Van Brunt’s plane had three depth charges aboard for attacking submarines, but no subs had been seen.
He figured if he could place the depth charges close enough to a cruiser, he might be able to do some underwater damage.
There was cloud between Van Brunt and a cruiser below and when he came out of the cloud, he found that he had made his dive a little too shallow.
At any rate, he said, “I nosed over and dropped my depth charges.”
Now without any ammunition and low on fuel, Van Brunt flew back to his carrier to find it under attack. Unable to land on his ship, he found another carrier, the USS Marcus Island, upon which he landed safely.
When he went down to the ready room, pilots from several different carriers were there. “They looked at my laundry mark (a serial number on the uniform),” Van Brunt said, “and I was senior among the torpedo bomber pilots, so they said, ‘You’re going to lead an attack on the Jap fleet; we’re loading your plane with torpedoes now.’”
When they climbed into their planes, Van Brunt’s was the first on the catapult. They had to launch crosswind because the enemy was directly upwind, preventing a normal carrier takeoff.
The plane was loaded so heavily that Van Brunt and his crew were not sure it would fly.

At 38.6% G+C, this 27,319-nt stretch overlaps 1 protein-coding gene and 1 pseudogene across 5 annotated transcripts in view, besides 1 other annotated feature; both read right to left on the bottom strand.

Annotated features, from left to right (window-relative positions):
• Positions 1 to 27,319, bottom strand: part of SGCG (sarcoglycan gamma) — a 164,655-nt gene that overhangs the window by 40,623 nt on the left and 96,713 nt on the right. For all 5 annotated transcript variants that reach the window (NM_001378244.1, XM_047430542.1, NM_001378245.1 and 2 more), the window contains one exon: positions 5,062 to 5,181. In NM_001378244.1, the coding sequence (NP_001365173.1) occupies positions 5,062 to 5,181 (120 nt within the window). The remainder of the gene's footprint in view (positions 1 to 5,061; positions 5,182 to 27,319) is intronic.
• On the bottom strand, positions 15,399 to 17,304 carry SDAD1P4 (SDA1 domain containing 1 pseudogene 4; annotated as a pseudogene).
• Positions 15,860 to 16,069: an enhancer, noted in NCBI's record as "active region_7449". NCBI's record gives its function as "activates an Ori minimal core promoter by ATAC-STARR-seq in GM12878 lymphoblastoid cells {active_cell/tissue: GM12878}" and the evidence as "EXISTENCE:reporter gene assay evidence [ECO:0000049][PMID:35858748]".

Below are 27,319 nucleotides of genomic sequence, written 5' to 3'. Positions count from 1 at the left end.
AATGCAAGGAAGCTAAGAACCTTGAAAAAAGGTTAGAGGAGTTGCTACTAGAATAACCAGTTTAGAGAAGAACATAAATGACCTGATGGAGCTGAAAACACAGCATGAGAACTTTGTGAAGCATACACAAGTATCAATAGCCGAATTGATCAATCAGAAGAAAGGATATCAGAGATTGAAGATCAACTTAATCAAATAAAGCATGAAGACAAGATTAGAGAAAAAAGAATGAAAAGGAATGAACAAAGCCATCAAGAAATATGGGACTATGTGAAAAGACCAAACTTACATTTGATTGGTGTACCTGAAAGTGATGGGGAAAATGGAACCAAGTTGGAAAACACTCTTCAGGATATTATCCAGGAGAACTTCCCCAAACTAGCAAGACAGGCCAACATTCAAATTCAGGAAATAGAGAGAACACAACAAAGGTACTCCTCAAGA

Van Brunt’s plane climbed slowly to rendezvous height and was joined by eight fighter planes from another carrier.
As the leader, Van Brunt made the decision to attack a Kongo-class battleship, which was last in the Japanese line. They headed directly toward the battleship and dropped their torpedoes.
Then, Van Brunt felt his left rudder go limp. His plane has been hit by enemy fire, setting in motion a series of near miracles that make Van Brunt’s story one of the most remarkable in all of Navy aviation.
As he climbed back to altitude, Van Brunt found that he could handle a right-hand turn pretty well.
When he got back to the St. Lo, he asked the signal officer for permission to come in from a right-hand approach, which is never done in a carrier landing.